Wednesday, May 20, 2009

Flash Backtime: A Yankee in the Garden of Good and Evil

I'm a northeast guy.

Grew up in Jersey. Went to Syracuse. Lived in Connecticut and on Manhattan's Upper West Side.

My wife's career brought us a pair of 3-year stints in Omaha and Kalamazoo.

My only knowledge of Savannah before we moved here was the movie adaptation of the John Berendt novel. Not even my extensive travels had ever landed me in this fashionable, unconventional, warm and friendly US city.

We moved here in October of 2007. I spent my first six months on the road, and then we bought a house. When I finally had a chance to breathe and soak things in, I was looking for an outlet for my perspective.

I wrote a blog for Savannah Now, the online arm of the Savannah Morning News. Posting my thoughts, observations, and experiences became habit-forming. On top of that it was an election year, and I had a chance to engage in many political differences of opinion. It wasn't why I started, and it's not where I am. But this site, like myself, is still a work in progress.

Anyway, my very first post "A Yankee in the Garden of Good and Evil" was written one year ago today.

May 20, 2008

Greetings and welcome to my first blog entry.

I grew up in the northeast and have spent the last several years in the midwest, before taking up (permanent) residence here in the Thomas Square district almost a year ago.

For those of you who have lived here your whole life, you can't possibly appreciate what a unique place this is.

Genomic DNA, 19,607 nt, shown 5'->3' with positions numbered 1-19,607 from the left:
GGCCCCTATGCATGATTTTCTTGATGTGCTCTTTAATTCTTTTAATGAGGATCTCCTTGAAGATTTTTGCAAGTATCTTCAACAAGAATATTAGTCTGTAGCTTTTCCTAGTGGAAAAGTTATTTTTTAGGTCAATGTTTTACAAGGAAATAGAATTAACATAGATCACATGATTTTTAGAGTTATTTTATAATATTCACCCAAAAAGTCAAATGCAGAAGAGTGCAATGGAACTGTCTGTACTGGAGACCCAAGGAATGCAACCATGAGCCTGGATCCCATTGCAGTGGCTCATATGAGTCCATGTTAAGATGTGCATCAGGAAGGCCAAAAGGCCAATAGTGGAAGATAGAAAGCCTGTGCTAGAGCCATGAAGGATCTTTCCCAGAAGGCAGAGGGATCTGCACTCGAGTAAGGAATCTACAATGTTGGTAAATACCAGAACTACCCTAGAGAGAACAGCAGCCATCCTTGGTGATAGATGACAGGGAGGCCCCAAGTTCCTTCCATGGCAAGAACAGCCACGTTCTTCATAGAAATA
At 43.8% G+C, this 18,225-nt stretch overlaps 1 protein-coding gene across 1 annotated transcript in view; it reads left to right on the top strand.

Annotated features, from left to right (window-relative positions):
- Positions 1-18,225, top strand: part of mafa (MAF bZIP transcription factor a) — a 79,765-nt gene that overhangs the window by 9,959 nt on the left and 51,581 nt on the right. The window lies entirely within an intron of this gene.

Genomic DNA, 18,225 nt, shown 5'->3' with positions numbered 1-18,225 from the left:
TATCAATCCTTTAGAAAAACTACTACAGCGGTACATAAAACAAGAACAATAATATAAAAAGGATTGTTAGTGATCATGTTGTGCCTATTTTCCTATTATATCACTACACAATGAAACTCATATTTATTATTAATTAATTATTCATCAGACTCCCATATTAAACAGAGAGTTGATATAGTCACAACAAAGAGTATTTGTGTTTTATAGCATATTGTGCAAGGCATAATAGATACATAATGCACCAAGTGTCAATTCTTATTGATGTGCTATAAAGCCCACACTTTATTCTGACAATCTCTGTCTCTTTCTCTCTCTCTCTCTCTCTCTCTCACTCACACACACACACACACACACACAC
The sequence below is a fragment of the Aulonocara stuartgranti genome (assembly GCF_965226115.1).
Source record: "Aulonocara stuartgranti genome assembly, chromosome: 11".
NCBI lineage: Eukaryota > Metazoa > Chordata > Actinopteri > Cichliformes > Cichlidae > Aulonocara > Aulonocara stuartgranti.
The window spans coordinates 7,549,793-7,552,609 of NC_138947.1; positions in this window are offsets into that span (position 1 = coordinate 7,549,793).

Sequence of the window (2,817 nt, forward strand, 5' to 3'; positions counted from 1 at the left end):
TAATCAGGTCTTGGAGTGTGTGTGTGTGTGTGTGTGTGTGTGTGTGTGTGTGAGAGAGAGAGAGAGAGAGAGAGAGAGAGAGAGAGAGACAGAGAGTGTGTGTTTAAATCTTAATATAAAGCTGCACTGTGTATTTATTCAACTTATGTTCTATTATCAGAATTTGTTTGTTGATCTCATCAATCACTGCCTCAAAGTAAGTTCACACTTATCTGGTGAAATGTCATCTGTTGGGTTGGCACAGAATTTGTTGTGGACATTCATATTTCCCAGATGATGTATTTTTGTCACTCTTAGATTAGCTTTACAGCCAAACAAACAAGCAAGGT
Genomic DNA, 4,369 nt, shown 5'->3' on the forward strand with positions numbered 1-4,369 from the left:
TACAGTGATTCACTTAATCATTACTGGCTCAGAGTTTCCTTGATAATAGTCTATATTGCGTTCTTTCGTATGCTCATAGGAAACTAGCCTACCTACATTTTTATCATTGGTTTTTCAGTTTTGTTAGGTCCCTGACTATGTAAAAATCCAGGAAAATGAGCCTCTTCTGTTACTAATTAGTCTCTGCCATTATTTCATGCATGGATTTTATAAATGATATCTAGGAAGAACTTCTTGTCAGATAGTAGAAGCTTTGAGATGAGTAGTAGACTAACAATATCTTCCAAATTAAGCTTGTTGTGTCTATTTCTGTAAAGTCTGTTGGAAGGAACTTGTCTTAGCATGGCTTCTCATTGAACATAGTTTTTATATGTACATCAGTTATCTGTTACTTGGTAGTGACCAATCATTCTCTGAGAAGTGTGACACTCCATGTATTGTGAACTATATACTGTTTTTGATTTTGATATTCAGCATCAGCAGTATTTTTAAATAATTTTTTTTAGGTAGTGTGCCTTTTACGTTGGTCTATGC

In my neighborhood, you don't have to travel far to see it all. Churches next to tenements, next to mansions, next to empty lots, next to playgrounds.

Rich and poor, black and white, old and young, democrat and republican all live side-by-side. It is the contrary nature of this town that has me scratching my head about good and evil.

For every friendly neighbor, smiling waitress, or chatty supermarket cashier, there is the spectre of the all-too-common criminal.

My porch furniture may be locked up, but that doesn't deter the pettiest of thieves from walking up my steps and taking such personal items as a decorated Halloween pumpkin, a plant, or a pitcher of sun tea. I can't understand the mental makeup of someone who would take something of only sentimental value.

Back in New York City, I had my car broken into on more than one occasion, but it always seemed like it was par for the course. Here there's something more "unethical" about crime...if that makes any sense at all.

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